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invaded by a tyrannical enemy; and that so far from sinking, as Gibbon insinuates, under their misfortunes from timidity and weakness, they nobly braved the greatest dangers, and triumphantly submitted to tortures and to death, in the firm hope of immortality, rather than yield the slightest compliance inconsistent with their character and principles. Josephus was himself in the number of those who fought and suffered, though eventually rescued from death by the providence of God. Multitudes among the Jews, of every rank, no doubt, followed his example; and it cannot be supposed that a man, who was known to be attached to the cause, and to have finished his education in the school of Jesus, should have been placed at the head of an army, had not a great proportion of that army been of the same views and profession with their general. The reader will recollect, that I am speaking of the army of Galilee, the province where our Lord chiefly exhibited the evidences of his divine mission; where the people followed him in greater numbers, and whence from their attachment to him as a christian sect, they received the name of Galileans.

It appears from Philo and Josephus, that the primitive believers, instead of inculcating "the maxims of passive obedience," were equally distinguished by their love of freedom, and their

hatred of tyranny. The Esseans, indeed, acknowledged the authority of the civil magistrate as of divine appointment, and cheerfully obeyed him, when the sword of justice, placed in his hands by the disposer of all events, was employed in protecting innocence, in punishing guilt, and in maintaining peace and order. But when this sword was perverted to different ends, the magistrate in their apprehension forfeited his sanction; and they thought themselves free, not only to prevent the abuse of it, but to wrest it from his hands, where they could do it with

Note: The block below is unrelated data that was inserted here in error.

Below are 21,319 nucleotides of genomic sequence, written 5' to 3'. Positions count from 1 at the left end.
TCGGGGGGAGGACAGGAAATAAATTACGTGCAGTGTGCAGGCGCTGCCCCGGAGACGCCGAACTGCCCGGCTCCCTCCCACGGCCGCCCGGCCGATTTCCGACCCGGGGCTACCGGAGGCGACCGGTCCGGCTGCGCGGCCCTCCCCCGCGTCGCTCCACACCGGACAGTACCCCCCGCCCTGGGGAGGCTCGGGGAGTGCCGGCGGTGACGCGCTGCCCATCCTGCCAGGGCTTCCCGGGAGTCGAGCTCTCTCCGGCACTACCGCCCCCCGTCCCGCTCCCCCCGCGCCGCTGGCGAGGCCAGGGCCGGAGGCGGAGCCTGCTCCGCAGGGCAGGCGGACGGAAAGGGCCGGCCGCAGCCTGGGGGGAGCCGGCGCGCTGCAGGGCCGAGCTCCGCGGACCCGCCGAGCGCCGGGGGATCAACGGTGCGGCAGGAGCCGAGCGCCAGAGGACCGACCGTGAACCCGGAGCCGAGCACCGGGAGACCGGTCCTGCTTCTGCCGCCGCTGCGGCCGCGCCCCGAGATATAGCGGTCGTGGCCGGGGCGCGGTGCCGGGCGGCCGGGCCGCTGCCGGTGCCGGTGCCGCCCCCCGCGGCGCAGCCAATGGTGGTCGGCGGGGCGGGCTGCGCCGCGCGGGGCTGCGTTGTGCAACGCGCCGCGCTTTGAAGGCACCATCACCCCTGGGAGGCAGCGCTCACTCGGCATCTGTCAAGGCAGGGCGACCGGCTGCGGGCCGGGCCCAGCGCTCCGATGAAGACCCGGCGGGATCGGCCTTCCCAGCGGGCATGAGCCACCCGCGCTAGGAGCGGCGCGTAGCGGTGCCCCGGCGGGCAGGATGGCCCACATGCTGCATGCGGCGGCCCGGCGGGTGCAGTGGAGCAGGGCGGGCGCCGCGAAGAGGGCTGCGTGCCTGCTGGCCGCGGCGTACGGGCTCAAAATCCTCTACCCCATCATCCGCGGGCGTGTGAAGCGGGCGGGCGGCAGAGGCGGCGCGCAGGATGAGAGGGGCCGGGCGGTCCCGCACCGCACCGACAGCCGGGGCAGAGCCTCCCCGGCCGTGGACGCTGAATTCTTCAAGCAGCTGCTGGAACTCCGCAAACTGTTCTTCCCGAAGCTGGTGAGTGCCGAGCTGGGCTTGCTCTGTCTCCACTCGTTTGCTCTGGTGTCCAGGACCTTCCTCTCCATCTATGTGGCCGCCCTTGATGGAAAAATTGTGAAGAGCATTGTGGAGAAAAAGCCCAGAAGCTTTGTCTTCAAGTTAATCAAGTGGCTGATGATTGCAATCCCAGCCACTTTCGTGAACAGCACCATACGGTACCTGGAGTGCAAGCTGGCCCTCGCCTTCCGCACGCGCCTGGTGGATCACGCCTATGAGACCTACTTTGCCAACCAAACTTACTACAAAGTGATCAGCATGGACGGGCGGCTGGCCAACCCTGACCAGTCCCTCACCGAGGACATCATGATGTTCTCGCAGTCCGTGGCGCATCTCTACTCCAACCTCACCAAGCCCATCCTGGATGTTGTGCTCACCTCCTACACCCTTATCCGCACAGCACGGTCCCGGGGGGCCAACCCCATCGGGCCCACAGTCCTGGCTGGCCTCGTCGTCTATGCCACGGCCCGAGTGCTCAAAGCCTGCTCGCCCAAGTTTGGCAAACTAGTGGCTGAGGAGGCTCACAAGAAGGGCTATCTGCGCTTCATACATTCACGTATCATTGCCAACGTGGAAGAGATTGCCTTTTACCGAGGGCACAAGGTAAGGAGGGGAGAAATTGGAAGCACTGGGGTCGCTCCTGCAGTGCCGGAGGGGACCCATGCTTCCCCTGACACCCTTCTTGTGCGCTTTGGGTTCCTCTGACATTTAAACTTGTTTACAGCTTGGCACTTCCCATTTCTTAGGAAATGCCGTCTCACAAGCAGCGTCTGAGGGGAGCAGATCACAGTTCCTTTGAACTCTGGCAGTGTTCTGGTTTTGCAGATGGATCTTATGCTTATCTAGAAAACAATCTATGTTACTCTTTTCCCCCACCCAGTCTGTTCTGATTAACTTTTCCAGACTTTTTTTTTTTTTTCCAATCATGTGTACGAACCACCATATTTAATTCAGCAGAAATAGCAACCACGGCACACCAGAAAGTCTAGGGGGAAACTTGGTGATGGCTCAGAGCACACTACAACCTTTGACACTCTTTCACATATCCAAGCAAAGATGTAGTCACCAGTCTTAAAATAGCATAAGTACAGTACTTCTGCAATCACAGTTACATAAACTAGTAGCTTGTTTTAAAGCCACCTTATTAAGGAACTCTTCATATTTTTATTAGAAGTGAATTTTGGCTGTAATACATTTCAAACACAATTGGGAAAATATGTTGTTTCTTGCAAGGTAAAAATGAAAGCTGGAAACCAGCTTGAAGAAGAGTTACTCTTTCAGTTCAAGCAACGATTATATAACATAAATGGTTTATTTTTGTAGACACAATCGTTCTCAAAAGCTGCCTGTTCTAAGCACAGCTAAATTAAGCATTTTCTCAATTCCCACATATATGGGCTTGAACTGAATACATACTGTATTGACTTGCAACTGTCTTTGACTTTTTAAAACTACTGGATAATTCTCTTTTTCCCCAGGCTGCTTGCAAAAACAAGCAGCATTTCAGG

The most unequivocal proof of the sentiments of the early christians, respecting the duty of resistance and the extent of civil obedience, is to be sought, not from their conduct towards the Roman government, which constantly suspected them, and often crushed them with a rod of iron, but from their conduct towards one another; from the love of liberty and hatred of tyranny which they breathed, and inculcated in their own societies; from the anxious care they took to exercise among themselves the spirit of independence and equality in regard to natural rights; and to remove from their community every vestige of despotism and oppression. "As to slaves," says Philo," they have none, all are free, and all equally labour for the common good.

The supporters of slavery they condemn as unjust, and base despots, by whom are violated the sacred laws of nature, who, like a common parent, hath begotten all mankind without distinction, and educated them in the genuine bonds of fraternity, consisting, not in name, but in reality." Such are the lovely sentiments which the benevolent Jesus and his faithful followers, in ancient times, entertained, and which the gospel inculcates almost in every page,